In February Martin Fowler held the keynote at OOP 2014. Under the resourceful title “Software Design in the 21st Century” he gave a two-part talk. The first part is called “Workflows of Refactoring” and is the first installment of my Impulse series.
In this loose collection of posts I recommend to watch a video, read a blog post, listen to a podcast, get a book, tweet, … or use whatever other technology is available to waste some time on studying software development. Besides the prominent embedded media or link, each article will usually consist of a short summary.
So the main goal of this post is to convince you to watch the keynote. I will also reiterate the main points here.
You can find the slides on Martin Fowler’s page.
Fowler describes the refactoring mindset, presents the metaphor of the two hats and tries to capture and categorize the different reasons to refactor. In the end he shortly explains why and how it is best justified.
The Refactoring Mindset
Fowler emphasizes that refactoring should only in the rare case be a specially planned activity. Instead he describes the refactoring mindset as follows:
When you see something yucky, you should go in and fix it.
I see a mess, I immediately have got to do something to make it cleaner.
It is really important that you treat refactoring as an integral part of your regular work.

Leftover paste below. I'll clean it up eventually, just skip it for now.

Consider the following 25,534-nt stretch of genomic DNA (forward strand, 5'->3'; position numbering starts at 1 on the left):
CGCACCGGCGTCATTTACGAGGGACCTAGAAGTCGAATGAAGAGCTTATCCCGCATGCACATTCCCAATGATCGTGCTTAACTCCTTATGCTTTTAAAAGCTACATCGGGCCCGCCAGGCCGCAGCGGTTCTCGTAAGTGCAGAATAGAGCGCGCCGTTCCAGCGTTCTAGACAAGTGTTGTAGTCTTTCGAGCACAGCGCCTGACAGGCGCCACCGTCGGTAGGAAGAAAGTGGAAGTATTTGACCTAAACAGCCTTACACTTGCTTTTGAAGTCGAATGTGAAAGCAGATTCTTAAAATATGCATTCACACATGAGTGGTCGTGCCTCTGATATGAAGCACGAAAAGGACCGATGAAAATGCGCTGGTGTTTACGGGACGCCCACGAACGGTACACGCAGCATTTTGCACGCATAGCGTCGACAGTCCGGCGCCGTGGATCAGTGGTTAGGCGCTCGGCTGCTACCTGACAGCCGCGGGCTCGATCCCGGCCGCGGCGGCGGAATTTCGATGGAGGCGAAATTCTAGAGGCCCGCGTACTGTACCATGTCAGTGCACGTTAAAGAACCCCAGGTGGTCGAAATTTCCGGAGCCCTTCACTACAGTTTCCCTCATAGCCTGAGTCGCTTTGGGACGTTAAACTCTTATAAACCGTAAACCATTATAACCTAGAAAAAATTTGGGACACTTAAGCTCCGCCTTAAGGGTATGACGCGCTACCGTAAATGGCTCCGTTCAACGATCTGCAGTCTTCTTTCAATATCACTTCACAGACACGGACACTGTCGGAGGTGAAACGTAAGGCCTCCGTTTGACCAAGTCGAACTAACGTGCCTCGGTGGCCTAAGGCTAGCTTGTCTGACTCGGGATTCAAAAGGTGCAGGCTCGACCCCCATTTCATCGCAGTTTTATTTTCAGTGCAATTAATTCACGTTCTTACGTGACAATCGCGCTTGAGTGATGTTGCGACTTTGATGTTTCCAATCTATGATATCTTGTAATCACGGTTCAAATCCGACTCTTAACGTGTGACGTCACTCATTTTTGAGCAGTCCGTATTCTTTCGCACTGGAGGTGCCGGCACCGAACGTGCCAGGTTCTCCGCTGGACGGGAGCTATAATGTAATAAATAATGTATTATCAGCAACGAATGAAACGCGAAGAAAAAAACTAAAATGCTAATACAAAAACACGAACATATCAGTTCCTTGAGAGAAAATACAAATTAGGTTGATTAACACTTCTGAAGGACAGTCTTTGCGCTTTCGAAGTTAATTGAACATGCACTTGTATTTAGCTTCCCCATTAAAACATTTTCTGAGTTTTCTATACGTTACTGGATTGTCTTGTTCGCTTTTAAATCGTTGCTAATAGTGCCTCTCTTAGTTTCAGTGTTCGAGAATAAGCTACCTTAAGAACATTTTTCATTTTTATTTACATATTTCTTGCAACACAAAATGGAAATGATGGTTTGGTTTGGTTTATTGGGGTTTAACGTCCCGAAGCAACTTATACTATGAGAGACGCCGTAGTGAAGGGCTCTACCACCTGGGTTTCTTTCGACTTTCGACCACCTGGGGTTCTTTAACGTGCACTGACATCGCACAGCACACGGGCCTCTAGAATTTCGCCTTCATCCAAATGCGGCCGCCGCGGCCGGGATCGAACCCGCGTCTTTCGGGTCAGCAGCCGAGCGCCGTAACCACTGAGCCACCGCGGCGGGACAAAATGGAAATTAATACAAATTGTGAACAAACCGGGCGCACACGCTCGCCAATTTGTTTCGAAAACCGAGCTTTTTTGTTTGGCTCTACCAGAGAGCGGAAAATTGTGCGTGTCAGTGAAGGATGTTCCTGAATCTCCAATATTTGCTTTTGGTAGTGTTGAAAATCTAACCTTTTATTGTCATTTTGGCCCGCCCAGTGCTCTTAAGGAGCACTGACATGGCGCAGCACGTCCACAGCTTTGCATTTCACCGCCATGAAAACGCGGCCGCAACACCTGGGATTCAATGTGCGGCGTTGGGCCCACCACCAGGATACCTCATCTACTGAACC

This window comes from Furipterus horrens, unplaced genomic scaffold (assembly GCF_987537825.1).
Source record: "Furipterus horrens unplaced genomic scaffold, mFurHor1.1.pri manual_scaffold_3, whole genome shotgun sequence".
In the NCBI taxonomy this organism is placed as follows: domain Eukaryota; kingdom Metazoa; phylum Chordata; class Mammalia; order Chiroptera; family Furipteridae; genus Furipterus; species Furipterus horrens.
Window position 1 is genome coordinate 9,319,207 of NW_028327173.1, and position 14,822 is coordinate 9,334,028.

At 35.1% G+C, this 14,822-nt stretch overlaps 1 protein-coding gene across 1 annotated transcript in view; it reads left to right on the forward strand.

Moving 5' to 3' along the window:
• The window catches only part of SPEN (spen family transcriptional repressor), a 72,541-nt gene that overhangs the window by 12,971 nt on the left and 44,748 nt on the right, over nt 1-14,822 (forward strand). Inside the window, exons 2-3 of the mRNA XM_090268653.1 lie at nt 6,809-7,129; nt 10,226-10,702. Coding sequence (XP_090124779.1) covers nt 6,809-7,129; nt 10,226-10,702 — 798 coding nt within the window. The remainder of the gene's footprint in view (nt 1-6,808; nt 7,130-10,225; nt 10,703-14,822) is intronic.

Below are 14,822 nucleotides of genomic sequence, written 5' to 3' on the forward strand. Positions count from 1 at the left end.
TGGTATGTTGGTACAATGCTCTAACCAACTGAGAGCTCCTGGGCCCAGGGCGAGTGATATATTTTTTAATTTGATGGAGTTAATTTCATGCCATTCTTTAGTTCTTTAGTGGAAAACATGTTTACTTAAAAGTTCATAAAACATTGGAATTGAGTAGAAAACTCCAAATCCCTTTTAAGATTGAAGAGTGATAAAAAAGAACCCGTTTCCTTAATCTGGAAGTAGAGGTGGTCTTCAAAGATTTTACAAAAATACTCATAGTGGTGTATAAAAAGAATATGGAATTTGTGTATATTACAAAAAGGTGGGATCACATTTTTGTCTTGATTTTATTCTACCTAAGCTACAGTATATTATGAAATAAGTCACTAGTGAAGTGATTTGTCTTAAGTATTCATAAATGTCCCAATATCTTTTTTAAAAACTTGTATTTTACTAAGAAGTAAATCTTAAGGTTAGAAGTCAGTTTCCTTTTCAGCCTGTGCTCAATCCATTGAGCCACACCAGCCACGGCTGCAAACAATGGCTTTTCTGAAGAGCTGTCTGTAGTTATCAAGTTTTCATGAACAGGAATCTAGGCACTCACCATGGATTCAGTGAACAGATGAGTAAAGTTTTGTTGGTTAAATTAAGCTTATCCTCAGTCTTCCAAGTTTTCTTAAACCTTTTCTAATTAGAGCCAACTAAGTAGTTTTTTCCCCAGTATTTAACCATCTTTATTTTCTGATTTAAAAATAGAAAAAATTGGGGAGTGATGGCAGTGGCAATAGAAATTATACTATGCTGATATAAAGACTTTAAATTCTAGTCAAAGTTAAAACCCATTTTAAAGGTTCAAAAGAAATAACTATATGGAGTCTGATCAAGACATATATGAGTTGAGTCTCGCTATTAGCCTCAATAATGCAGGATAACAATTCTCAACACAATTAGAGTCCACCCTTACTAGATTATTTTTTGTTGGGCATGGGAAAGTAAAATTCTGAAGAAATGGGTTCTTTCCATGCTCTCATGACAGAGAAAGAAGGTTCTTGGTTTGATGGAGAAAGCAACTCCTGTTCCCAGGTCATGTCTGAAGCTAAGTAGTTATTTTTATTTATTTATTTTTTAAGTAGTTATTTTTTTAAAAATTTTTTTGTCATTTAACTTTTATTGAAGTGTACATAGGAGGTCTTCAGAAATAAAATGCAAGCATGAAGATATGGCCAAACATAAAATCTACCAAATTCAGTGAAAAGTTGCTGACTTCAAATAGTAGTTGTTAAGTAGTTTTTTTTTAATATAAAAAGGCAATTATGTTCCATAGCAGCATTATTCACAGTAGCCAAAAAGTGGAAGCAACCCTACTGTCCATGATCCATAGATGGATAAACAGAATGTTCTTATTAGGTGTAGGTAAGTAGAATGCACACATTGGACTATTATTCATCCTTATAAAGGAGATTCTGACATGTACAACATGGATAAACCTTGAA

So keeping the code clean by constantly improving its internal structure is a continually ongoing activity. It keeps the process simple whereas planned refactoring usually leads to big discussions without much getting done.
The Two Hats
Fowler points out that it is important not to mix the work modes of Adding Function and Refactoring. (He mentions other modes but for the sake of brevity does not consider them in the rest of his talk.) The modes have a different goal. The first changes the behavior of the system by fixing a bug or implementing a feature. The second wants to preserve the behavior and only change the internal workings. He recommends not to do both at once.
The rhythms are different, too. If you’re doing TDD, adding function has the goal to make a test pass which didn’t before. You usually run that test when you think your implementation passes it. Refactoring has no special test associated with it. You just want to keep them all passing and preferably check that after each change, no matter how minor.
You must always be concious to what mode you’re in.